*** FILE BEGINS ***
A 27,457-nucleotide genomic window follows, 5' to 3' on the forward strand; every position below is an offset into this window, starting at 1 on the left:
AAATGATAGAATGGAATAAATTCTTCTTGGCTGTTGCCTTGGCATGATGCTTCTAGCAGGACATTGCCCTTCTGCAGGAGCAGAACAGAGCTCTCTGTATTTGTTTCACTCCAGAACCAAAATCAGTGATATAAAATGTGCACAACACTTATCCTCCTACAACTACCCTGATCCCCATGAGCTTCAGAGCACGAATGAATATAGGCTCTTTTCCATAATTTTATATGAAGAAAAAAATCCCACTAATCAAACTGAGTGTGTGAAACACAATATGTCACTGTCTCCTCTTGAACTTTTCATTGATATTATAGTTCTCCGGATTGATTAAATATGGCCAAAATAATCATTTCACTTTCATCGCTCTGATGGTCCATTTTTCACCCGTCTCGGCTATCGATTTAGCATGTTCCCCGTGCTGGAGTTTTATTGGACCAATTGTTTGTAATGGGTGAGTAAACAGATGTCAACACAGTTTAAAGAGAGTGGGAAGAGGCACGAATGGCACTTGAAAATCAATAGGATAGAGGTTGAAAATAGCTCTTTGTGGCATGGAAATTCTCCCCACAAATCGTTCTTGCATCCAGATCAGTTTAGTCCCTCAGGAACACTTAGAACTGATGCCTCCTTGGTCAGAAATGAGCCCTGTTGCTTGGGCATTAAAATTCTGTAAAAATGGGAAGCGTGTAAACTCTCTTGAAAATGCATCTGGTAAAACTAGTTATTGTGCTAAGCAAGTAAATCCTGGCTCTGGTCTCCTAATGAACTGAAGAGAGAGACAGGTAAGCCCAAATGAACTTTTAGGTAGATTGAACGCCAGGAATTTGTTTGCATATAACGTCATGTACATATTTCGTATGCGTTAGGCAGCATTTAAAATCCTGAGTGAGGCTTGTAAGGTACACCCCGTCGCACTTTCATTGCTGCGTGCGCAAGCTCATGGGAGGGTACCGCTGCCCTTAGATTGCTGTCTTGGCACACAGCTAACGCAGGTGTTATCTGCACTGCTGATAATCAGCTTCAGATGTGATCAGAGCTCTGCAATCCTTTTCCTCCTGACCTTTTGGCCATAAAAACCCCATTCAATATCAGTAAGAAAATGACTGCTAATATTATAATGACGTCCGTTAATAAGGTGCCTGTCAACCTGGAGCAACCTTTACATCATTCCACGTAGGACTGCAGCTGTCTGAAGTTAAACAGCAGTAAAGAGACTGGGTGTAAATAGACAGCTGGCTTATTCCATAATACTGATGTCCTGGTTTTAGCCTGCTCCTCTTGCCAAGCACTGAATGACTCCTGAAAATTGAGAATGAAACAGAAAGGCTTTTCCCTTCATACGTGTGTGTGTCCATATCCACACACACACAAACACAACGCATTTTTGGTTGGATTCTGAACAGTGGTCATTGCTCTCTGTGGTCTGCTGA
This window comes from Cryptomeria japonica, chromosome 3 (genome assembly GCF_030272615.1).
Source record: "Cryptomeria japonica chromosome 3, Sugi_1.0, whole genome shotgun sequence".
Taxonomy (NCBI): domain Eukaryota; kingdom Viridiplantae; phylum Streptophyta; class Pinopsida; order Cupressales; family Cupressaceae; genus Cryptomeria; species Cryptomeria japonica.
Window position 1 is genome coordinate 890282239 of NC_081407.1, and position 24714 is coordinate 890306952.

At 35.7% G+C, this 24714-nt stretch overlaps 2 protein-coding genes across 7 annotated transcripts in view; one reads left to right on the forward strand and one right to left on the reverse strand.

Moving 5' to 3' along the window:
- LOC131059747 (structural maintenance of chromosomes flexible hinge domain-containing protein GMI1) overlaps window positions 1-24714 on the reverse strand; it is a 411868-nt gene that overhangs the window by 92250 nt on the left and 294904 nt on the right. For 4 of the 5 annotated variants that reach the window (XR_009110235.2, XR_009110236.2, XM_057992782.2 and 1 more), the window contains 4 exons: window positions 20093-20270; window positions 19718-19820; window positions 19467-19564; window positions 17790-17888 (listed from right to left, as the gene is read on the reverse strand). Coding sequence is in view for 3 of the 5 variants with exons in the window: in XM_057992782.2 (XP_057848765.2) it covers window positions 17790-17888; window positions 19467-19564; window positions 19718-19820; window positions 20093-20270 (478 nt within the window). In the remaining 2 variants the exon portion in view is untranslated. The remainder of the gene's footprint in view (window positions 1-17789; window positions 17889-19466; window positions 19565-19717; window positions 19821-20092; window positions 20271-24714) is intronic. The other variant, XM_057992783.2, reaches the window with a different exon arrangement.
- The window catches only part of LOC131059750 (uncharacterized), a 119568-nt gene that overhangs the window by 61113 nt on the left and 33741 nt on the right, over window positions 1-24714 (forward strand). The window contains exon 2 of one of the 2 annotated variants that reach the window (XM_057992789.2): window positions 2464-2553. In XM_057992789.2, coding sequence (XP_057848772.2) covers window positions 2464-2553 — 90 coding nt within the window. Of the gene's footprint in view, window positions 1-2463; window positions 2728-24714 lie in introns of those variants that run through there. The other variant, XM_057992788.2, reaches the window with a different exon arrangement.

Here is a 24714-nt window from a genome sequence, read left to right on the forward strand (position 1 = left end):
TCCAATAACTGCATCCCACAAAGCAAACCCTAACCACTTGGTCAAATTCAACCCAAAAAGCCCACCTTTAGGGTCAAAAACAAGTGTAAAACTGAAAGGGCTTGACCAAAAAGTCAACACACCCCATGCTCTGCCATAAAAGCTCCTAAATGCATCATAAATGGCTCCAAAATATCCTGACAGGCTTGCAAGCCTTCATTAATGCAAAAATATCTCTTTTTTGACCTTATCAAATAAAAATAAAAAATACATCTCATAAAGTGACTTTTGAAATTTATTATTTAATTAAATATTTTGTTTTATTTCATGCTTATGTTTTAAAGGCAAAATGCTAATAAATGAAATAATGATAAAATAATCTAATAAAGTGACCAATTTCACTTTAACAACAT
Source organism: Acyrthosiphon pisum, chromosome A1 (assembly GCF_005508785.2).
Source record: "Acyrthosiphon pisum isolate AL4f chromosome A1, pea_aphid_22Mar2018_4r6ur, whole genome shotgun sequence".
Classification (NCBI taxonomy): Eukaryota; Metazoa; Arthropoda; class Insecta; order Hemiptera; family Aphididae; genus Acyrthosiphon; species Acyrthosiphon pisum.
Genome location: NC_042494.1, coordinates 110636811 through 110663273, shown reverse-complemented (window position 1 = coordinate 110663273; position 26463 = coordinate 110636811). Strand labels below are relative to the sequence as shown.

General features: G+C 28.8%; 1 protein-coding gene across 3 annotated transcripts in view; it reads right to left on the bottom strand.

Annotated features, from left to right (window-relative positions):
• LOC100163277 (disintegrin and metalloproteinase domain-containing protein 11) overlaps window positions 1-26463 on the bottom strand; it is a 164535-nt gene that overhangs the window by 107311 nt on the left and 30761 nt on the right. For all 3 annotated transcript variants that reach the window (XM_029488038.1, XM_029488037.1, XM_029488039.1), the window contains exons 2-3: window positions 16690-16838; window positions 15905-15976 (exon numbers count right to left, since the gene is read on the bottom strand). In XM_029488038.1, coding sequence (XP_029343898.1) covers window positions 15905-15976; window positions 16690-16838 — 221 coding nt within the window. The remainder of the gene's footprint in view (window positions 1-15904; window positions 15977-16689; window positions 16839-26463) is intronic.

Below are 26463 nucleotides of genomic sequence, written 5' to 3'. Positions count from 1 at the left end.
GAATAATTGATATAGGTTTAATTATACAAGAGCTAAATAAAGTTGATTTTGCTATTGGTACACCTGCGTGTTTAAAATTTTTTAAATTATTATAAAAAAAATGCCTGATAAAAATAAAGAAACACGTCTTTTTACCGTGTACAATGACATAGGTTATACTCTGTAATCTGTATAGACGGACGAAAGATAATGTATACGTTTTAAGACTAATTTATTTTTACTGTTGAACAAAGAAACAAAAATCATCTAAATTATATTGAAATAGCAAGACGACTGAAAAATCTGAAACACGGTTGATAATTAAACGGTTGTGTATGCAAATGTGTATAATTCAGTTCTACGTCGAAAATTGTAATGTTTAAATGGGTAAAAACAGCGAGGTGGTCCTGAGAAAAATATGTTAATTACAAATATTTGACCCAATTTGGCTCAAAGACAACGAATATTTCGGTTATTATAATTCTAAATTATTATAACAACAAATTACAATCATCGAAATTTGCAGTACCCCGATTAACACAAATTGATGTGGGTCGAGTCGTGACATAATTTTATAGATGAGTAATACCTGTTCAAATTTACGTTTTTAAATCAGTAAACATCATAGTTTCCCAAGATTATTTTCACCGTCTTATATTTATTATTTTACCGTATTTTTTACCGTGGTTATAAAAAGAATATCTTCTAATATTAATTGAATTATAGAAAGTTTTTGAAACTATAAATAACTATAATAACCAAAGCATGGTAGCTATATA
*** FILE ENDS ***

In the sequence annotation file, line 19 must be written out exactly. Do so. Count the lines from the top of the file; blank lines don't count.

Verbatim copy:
• LOC100163277 (disintegrin and metalloproteinase domain-containing protein 11) overlaps window positions 1-26463 on the bottom strand; it is a 164535-nt gene that overhangs the window by 107311 nt on the left and 30761 nt on the right. For all 3 annotated transcript variants that reach the window (XM_029488038.1, XM_029488037.1, XM_029488039.1), the window contains exons 2-3: window positions 16690-16838; window positions 15905-15976 (exon numbers count right to left, since the gene is read on the bottom strand). In XM_029488038.1, coding sequence (XP_029343898.1) covers window positions 15905-15976; window positions 16690-16838 — 221 coding nt within the window. The remainder of the gene's footprint in view (window positions 1-15904; window positions 15977-16689; window positions 16839-26463) is intronic.